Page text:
The author recently completed high school and hopes to participate in Agahazo Shalom, a volunteer youth village in Rwanda. She can be followed on twitter at @purplelettuce95
In my own view – not necessarily that of the Women of the Wall – it is an echo of the ancient double satire that today, the same Israeli government that jails women for praying at the Western Wall oppresses Palestinians and militarily occupies the nascent Palestine. The same US politicians who oppose the Violence Against Women Act spew contempt on immigrants. Those who rule near the top of the pyramid are most frightened and most disgusted by the strangeness of strangers (and for them, women are strange). Tradition has it that since the destruction of the Holy Temple, the Shechinah, feminine aspect of God, weeps at the nearby Western Wall for all the injustices and idolatries of the world. Indeed! And Her daughters, Her sisters, Her mothers weep with Her at the Wall, though at the same time they laugh at the ridiculous behavior of the cruel and pompous 1% of our own day.
Laughing at the 1% is an early stage of shattering their power. What comes later is Passover, when our laughter drowns them out.
This year, celebrating Purim as it begins this Saturday night, let us celebrate the courage to defy authority, to affirm and defend whoever are the “strangers” in our midst and whoever has been excluded from dignity and empowerment: women, gay people, Palestinians there, Muslims and Hispanics here.
And let us take joy in the courage of Shechinah’s daughters – Vashti’s and Esther’s sisters – the Women of the Wall; the American nuns whose work for the poor the Vatican has tried to suppress; the women of the US Senate who insisted on renewing the “Violence Against Women Act” despite the cruel and pompous politicians who are still opposing it — and let us welcome into courage the countless unnamed women abused and beaten in their homes.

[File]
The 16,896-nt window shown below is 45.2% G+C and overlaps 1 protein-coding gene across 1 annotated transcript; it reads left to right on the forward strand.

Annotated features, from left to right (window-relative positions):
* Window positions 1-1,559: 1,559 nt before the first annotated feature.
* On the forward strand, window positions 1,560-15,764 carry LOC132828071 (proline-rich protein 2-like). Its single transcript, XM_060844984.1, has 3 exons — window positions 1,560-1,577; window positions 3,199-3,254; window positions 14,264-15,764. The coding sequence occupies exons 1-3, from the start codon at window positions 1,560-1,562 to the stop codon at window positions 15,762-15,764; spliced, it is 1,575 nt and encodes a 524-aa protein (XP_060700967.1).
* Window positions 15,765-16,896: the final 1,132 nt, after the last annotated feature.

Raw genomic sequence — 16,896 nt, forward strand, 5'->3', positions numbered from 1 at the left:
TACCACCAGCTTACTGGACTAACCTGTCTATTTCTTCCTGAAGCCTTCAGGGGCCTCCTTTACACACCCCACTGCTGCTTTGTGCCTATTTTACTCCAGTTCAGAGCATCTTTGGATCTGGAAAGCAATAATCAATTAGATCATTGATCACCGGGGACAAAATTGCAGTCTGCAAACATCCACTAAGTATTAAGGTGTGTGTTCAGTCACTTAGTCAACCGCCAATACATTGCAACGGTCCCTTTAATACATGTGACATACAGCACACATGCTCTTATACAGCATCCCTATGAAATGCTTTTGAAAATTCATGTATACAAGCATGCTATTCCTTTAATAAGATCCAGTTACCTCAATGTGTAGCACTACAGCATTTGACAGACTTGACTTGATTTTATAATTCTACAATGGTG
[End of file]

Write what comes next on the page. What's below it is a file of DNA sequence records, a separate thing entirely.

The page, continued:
From Rabbi Dan Goldblatt:
The Power of Purim
Many of us are familiar with the quite about the eternal quality of Purim from Midrash Mishle 9:2, as well as the Vilna Gaon’s play on “Yom haki-Purim.” After I gave a teaching about the unique kedushah of Purimrelated to its being the quintessential Jewish farce, a congregant of mine asked, then why do we fast beforePurim?
I wish I know who taught me this, but I love the quote even without a proper attribution: “On Yom Kippur, we prepare for the fast by having a feast the day before. On Purim, we prepare for the feast by fasting (Taanit Esther) the day before. We see the balance of half-physical/half-spiritual reflected in the preparations for each of these holidays.
And in the Talmud, (Ta’anit 22a) we read that a certain Rav Beroka once met Eliyahu Hanavi in the marketplace. Rav Beroka asks who of those in the marketplace will inherit the world to come. Eliyahu points to two men. Rav Beroka wants to discern what accomplishment distinguishes these two from the others. “What is your occupation?” Rav Beroka asks. They answer: “We are jesters. We make the sad laugh, and when we see two people arguing, we try to make peace between them.”
May this Purim bring us a little closer to the time of peace and harmony – when as Midrash Mishle teaches us, there will only be Purim.
Shabbat Shalom v’Chag Purim Samayach,
Vashti to the Rescue
By Sonia Zylberberg
Vashti leaned back into the shadows, making sure her cloak covered her completely. Since fleeing for her life, she had perfected the art of invisibility, of wandering through towns and countrysides without calling attention to herself. Just another nameless woman. Tonight she was on more dangerous ground: she had returned to the palace itself, where the guards were more numerous and more vigilant, and might even recognize her.
She had to come. She had made a vow that awful night that, if she survived, she would look out for her successor, she would use the knowledge she had amassed during her ten years as queen to try and help the next victim. So here she was, risking her freedom for Esther
The poor silly girl! She’d no idea what she was getting into. And that cousin of hers – what was he thinking – insulting Haman like that! The king’s prime minister was not a man to be disrespected, especially in public. Haman took himself very seriously and would never forget or forgive any trace of insult.
Vashti waited patiently until the last servants and guards had withdrawn, then slipped into the queen’s chambers, into the room that had once been hers. Shaking herself to quell the memories, the rage, she looked down at the lovely young queen. Covering Esther’s mouth to keep any startled cry from escaping, Vashti gently shook the younger woman’s shoulder.